LONDON (Reuters) - Banks need a new business model and the threat of forced separation of investment and retail banking should be put into law to help curb risky behavior, UK regulators said on Wednesday.
Andrew Haldane, director of financial stability at the Bank of England, told a panel of lawmakers that Britain’s Vickers plan to impose extra capital on the deposit-taking arms of banks by 2019 to make them safer, may not be enough to protect the taxpayer.
UK regulators have become among the most hard-line in the world after taxpayers had to rescue many lenders in the crisis.
The lawmakers will scrutinize a measure to put Vickers’ proposal into law and Haldane urged them to consider inserting a “backstop” so that if the “ring fence” leaked or was hard to police, regulators could forcibly split up the banks into retail and investment units.
“That could be a clever way of ensuring Vickers is implemented faithfully and achieves what it is meant to achieve,” Haldane said.
The ring-fence will comprise deposits and overdrafts, leaving flexibility on other products, but Haldane said this “grey area” created perilous risks for regulators.
“There is a case for moving the ring-fence outwards to mandate a broader set of activities that lie within,” he said.
Small business loans, trade finance and mortgages should be inside the ring-fenced arm which should have its own governance, risk management, balance sheet, treasury operations and even human resources to ensure the right culture, he said.
Andrew Bailey, Britain’s top banking supervisor, said in a speech released on Wednesday that banks will have to ditch their reliance on the traditional profitability benchmark.
“The high return on equity with low cost of equity business model is dead,” Bailey said.
Heavy regulation, falling trading volumes and weak economy means that for many banks the cost of capital is now higher than their return on equity, unsustainable over the longer term.
The Bank of England’s new prudential regulation authority (PRA), likely to be headed by Bailey, becomes Britain’s main banking supervisor from April.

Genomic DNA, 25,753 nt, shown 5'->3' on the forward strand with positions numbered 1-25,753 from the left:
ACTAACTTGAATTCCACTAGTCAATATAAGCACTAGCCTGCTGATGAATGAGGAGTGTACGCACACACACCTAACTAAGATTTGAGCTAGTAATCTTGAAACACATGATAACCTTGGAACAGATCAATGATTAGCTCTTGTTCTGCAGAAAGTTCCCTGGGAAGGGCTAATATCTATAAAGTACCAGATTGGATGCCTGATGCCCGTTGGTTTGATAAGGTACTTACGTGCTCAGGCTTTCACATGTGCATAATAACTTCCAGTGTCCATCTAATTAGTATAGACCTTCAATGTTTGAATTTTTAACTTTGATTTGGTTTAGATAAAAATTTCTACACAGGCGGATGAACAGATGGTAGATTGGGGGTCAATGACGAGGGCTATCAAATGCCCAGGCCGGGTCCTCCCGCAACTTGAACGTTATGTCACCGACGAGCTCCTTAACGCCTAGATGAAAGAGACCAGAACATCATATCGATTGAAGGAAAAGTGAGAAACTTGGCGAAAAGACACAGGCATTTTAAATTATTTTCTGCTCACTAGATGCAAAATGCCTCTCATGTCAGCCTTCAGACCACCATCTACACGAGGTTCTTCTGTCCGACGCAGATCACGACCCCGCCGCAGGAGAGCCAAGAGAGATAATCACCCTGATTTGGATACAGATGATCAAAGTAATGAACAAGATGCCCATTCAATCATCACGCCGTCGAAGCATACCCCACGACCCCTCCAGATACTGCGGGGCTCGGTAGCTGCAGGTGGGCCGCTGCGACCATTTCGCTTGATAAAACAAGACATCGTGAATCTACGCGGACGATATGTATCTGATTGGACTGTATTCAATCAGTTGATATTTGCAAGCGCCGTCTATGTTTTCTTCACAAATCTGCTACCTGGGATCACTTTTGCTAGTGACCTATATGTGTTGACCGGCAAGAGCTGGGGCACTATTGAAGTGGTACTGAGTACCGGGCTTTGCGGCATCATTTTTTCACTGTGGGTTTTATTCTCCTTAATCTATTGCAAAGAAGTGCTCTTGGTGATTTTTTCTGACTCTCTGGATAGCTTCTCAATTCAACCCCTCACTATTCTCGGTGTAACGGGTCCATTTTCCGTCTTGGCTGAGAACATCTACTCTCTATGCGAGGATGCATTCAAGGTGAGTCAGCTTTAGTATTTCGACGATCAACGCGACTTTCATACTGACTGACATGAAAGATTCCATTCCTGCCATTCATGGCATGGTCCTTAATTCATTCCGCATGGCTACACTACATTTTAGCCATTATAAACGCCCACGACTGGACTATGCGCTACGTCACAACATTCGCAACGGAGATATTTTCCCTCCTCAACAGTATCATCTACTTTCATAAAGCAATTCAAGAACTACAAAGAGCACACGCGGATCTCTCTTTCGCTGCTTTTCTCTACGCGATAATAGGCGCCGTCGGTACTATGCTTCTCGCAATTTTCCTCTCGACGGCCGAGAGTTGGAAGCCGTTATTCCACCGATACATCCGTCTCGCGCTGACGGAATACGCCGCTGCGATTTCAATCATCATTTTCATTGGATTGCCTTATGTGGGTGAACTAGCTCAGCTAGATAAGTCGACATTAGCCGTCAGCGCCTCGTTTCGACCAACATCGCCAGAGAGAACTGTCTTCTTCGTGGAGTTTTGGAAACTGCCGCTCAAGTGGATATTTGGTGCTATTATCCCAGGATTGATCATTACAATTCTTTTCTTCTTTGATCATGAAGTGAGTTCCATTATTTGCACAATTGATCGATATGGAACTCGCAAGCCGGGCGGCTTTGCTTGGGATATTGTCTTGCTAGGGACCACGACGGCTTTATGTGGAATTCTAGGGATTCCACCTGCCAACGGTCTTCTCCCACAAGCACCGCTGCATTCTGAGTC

The PRA will aim to move away from the “box ticking” approach of the past and be more judgment led in its approach which Haldane likened to a swat team pursuing “random sampling”.
The UK government wants the PRA to have competition as well as a financial stability remit.
The lawmakers, members of a commission on improving standards in banking that will propose legislation, also want to end the stranglehold of Barclays, HSBC, Lloyds and RBS who collectively hold 80 percent of high street bank accounts.
But Haldane said regulators would end up being “structurally schizophrenic” riding two horses if they had two objectives.
He also said substantial investments by banks in upgrading the payments system were needed.
Many top banks were also unable to “simply add up the numbers” and calculate risks across the group, he added.
The risk-based Basel rules forcing banks to hold more capital from January were also built on the “shakiest foundations”.
It would be a thankless task of deciding how much capital banks should hold against each asset, a game of “cat and mouse” that no regulator can win, Haldane said.
But Bailey cautioned against ditching the risk-based approach in favor of simpler indicators.
“Simplicity is not about one-club golf, and it is not about abandoning risk-based regulation,” Bailey said.
Reporting by Huw Jones; Editing by Elaine Hardcastle